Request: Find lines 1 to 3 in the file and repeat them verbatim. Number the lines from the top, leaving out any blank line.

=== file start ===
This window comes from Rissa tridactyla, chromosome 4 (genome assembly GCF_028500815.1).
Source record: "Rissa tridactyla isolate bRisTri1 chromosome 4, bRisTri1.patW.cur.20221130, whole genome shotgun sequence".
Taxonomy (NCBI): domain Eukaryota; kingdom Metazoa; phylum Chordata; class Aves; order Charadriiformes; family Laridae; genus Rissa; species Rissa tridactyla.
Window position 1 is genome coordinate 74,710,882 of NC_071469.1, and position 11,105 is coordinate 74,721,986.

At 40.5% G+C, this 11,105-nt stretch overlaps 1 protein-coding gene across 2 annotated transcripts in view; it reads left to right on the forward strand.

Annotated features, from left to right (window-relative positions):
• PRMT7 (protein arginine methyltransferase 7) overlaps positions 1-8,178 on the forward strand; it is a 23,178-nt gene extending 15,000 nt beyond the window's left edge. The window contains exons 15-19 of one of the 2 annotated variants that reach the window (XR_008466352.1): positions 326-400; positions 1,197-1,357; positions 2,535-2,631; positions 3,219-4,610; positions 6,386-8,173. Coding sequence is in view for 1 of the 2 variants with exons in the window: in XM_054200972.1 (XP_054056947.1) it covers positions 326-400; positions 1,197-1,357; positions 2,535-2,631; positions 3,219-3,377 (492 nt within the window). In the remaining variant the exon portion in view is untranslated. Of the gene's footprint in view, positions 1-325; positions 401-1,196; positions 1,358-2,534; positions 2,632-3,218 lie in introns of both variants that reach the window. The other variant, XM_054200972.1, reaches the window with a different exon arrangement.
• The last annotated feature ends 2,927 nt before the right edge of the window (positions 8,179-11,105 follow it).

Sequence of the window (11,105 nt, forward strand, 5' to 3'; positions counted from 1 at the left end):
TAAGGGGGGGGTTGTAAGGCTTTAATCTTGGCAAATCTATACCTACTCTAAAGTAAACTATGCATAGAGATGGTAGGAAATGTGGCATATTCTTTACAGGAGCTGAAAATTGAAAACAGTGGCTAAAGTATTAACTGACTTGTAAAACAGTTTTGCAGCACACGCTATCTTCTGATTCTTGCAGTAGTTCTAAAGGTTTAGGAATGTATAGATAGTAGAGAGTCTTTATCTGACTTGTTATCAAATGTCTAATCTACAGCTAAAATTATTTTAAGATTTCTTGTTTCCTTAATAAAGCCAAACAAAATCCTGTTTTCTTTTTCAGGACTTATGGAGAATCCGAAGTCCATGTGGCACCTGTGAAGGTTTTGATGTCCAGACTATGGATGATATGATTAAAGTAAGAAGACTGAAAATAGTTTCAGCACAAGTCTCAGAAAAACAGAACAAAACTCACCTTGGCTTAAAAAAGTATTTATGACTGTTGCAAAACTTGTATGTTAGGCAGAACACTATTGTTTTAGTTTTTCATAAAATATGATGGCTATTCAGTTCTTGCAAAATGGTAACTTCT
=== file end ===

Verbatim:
This window comes from Rissa tridactyla, chromosome 4 (genome assembly GCF_028500815.1).
Source record: "Rissa tridactyla isolate bRisTri1 chromosome 4, bRisTri1.patW.cur.20221130, whole genome shotgun sequence".
Taxonomy (NCBI): domain Eukaryota; kingdom Metazoa; phylum Chordata; class Aves; order Charadriiformes; family Laridae; genus Rissa; species Rissa tridactyla.